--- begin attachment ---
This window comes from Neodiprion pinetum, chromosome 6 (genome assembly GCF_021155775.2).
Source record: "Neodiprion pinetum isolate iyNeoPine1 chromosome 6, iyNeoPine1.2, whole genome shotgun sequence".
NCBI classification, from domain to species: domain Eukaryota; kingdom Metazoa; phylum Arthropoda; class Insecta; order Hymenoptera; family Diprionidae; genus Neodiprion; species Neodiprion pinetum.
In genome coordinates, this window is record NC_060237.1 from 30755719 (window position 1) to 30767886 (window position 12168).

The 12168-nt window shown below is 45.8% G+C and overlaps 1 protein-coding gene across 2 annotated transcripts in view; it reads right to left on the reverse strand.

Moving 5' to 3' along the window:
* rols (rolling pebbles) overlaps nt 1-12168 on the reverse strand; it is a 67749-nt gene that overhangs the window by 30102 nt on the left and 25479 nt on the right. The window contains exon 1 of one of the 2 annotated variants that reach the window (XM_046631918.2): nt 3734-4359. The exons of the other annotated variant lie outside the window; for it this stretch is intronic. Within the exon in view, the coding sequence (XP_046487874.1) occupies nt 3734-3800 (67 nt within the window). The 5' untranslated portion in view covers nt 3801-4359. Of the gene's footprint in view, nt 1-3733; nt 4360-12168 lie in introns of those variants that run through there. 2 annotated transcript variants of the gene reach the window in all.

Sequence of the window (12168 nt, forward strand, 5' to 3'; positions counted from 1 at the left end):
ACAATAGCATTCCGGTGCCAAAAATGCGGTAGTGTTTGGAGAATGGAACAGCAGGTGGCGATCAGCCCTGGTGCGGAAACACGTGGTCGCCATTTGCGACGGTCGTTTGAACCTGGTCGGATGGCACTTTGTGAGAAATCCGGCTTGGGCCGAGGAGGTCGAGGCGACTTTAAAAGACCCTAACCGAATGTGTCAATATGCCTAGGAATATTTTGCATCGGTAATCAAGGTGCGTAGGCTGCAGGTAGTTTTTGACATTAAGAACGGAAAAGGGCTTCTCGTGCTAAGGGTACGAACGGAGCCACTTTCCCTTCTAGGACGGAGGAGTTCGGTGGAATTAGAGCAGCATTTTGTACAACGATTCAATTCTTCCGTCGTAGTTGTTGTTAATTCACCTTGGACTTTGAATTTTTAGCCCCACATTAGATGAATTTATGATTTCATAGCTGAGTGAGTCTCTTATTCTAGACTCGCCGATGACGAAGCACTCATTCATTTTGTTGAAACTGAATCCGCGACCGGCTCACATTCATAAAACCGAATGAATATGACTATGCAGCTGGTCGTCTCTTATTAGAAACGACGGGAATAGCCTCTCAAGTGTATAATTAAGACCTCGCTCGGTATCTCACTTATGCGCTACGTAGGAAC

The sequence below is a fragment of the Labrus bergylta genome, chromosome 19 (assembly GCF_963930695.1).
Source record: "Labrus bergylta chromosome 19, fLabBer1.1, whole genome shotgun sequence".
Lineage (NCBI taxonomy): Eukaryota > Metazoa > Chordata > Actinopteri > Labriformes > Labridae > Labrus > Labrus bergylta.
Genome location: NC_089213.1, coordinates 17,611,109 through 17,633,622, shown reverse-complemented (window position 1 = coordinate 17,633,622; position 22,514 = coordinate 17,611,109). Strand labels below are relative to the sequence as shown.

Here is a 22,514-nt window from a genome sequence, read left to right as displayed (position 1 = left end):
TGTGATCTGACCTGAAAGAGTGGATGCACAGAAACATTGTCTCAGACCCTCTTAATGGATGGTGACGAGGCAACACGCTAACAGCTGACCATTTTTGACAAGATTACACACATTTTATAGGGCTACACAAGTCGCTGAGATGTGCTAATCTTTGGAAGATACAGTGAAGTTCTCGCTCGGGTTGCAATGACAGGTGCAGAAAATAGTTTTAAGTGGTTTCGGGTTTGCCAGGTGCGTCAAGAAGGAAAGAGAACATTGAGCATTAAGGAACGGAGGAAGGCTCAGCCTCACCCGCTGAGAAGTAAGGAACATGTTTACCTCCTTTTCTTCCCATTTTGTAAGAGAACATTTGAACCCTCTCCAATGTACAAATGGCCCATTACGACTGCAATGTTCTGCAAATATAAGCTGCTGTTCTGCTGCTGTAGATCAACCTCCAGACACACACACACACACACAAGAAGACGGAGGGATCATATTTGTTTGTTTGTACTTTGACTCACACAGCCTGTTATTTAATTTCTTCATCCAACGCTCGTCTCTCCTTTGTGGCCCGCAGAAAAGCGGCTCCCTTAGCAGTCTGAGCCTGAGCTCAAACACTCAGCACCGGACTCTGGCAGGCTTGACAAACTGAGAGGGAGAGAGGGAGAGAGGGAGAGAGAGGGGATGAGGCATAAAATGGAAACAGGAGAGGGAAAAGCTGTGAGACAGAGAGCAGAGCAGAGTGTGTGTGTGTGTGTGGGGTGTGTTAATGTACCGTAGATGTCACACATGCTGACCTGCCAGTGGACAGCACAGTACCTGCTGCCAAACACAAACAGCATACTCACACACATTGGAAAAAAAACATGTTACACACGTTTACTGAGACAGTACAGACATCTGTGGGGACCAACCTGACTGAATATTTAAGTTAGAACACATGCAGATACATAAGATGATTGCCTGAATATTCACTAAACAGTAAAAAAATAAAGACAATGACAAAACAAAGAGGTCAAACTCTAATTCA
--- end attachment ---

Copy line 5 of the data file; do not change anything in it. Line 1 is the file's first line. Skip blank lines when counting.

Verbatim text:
The 12168-nt window shown below is 45.8% G+C and overlaps 1 protein-coding gene across 2 annotated transcripts in view; it reads right to left on the reverse strand.